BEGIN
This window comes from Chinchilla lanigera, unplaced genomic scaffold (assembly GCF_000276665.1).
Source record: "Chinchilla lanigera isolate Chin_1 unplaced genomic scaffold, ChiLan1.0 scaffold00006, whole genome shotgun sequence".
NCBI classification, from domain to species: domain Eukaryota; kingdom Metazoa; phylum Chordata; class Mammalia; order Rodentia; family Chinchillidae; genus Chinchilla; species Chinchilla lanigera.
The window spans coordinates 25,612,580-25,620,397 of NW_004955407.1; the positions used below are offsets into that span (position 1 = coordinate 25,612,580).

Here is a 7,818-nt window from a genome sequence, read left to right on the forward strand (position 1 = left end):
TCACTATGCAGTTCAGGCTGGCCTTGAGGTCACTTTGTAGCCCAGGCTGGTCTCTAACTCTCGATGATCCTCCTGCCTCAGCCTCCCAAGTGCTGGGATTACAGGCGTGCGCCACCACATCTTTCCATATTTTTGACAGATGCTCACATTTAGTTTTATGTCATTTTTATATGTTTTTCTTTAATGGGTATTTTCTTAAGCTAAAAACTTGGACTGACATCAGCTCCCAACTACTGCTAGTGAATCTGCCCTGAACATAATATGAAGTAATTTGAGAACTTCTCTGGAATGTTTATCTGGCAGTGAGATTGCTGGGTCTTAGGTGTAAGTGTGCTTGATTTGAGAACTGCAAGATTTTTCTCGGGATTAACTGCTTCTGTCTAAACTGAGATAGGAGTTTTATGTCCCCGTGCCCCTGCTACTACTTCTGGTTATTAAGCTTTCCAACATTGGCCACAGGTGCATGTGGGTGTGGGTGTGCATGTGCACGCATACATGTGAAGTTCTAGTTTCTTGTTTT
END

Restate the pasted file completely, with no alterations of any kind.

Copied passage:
This window comes from Chinchilla lanigera, unplaced genomic scaffold (assembly GCF_000276665.1).
Source record: "Chinchilla lanigera isolate Chin_1 unplaced genomic scaffold, ChiLan1.0 scaffold00006, whole genome shotgun sequence".
NCBI classification, from domain to species: domain Eukaryota; kingdom Metazoa; phylum Chordata; class Mammalia; order Rodentia; family Chinchillidae; genus Chinchilla; species Chinchilla lanigera.
The window spans coordinates 25,612,580-25,620,397 of NW_004955407.1; the positions used below are offsets into that span (position 1 = coordinate 25,612,580).

Here is a 7,818-nt window from a genome sequence, read left to right on the forward strand (position 1 = left end):
TCACTATGCAGTTCAGGCTGGCCTTGAGGTCACTTTGTAGCCCAGGCTGGTCTCTAACTCTCGATGATCCTCCTGCCTCAGCCTCCCAAGTGCTGGGATTACAGGCGTGCGCCACCACATCTTTCCATATTTTTGACAGATGCTCACATTTAGTTTTATGTCATTTTTATATGTTTTTCTTTAATGGGTATTTTCTTAAGCTAAAAACTTGGACTGACATCAGCTCCCAACTACTGCTAGTGAATCTGCCCTGAACATAATATGAAGTAATTTGAGAACTTCTCTGGAATGTTTATCTGGCAGTGAGATTGCTGGGTCTTAGGTGTAAGTGTGCTTGATTTGAGAACTGCAAGATTTTTCTCGGGATTAACTGCTTCTGTCTAAACTGAGATAGGAGTTTTATGTCCCCGTGCCCCTGCTACTACTTCTGGTTATTAAGCTTTCCAACATTGGCCACAGGTGCATGTGGGTGTGGGTGTGCATGTGCACGCATACATGTGAAGTTCTAGTTTCTTGTTTT